What surprising issues are people bringing up as you door-knock or meet folks at campaign stops? People all across the county, including the city of Spokane, are frustrated with law-enforcement response to property crimes. I believe that some of the frustration is out of date, but the perception is that they either don’t respond or don’t respond quickly enough.
How long have you lived in Spokane County? Twenty-one years total including time at Fairchild.
Why did you decide to file for this office at this time? It is time for major changes both inside the office and in the services we provide to the public. Since I have been in the office for over 13 years, I have seen the things we do well and those that need improvement. I also see new areas in which there are public needs that are not yet met. I see the prosecuting attorney as, not only a prosecutor and legal adviser to other County officials, but also as an educator. I will be out in the community, speaking with citizens and other elected officials and the media with the goal of better informing the public and maintaining transparency in what we do. I have the training, skills and relevant experience to lead the way.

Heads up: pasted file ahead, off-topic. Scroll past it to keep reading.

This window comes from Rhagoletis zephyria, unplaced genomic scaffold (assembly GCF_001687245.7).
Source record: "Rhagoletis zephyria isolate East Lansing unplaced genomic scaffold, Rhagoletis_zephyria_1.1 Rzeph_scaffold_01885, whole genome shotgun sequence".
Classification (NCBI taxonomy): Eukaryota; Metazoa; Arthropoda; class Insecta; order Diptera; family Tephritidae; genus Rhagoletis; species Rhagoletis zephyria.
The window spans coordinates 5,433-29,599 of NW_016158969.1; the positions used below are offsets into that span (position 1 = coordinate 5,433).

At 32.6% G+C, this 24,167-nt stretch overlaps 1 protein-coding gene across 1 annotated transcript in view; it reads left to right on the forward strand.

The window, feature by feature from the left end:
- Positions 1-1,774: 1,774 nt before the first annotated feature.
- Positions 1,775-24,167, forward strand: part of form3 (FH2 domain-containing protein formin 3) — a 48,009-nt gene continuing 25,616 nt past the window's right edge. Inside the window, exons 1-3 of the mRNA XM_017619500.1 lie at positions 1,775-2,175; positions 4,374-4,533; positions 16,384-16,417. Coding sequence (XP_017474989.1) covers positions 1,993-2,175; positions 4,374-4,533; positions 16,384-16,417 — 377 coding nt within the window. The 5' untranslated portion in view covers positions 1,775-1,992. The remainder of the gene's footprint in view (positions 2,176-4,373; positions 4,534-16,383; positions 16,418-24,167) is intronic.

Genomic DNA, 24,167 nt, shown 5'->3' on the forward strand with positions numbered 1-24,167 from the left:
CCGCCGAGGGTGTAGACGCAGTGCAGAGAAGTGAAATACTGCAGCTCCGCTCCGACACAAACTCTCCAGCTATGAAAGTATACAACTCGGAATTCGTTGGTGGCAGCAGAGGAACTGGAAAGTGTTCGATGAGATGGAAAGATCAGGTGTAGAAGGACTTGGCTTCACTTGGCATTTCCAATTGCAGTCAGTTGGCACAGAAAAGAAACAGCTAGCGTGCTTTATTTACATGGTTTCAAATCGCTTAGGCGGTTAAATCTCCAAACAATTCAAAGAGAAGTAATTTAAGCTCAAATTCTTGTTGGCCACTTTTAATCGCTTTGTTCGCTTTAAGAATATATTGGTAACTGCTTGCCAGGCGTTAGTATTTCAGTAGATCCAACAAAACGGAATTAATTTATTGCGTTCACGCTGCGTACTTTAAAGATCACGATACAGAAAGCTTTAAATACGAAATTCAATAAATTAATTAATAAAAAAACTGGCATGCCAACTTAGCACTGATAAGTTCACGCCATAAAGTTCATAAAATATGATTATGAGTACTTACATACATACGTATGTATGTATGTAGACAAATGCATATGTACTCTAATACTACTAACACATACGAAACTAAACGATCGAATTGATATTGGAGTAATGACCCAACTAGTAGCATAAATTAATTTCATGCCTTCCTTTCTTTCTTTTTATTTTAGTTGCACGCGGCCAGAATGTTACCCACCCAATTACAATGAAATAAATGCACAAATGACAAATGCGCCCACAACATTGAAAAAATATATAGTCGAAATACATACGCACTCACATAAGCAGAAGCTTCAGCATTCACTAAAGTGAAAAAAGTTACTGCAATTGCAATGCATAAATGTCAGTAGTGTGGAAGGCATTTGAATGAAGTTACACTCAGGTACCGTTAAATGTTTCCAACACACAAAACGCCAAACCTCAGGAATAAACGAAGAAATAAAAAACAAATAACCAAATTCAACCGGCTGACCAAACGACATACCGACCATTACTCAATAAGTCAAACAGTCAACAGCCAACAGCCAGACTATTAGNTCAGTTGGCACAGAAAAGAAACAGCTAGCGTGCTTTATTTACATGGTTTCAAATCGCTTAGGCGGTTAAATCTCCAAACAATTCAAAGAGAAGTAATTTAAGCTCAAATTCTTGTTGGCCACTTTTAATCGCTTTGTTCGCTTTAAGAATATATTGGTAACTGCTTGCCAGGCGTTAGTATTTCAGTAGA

Why should voters choose you over your opponent? I am the only one of the two of us that is a practicing prosecuting attorney. I have over 13 years of direct experience in the criminal justice system. I have prosecuted all levels of crimes. I have prior elected experience, both on the Airway Heights City Council and the Cheney school board. I know the value of and expectations from a voter when they ask you to do the job. I have executive level education, training and experience as a retired United States Air Force lieutenant colonel and instructor pilot. My opponent has never been a prosecutor, never held elected office before, is an employment, civil rights and personal injury attorney who sues governments for big payouts that raise costs to taxpayers.
What issues do you feel are most pertinent to the prosecutor's office going into the next four years? The most important job of the prosecuting attorney is to protect the public. I will aggressively prosecute those who commit victim crimes. I will ensure victims are taken care of to the full extent of the law. I will work with the Legislature to pass changes in the law that make sense. Chronic property offenders will also be a top priority. They eat up a high percentage of local resources and cause our citizens and businesses to despair. In accomplishing these goals, I will use evidence-based proven sentencing alternatives whenever appropriate to maximize safety and lower costs.
What surprising issues are people bringing up as you door-knock or meet folks at campaign stops? Despite the fact that lawyers often get wrapped up in what interests them, many people are wondering why the judges are letting the chronic offenders out of jail, why so many cases get plea-bargained and why, when convicted, offenders are released from prison so soon. I am the candidate that has the experience and knows best how to address these citizen concerns.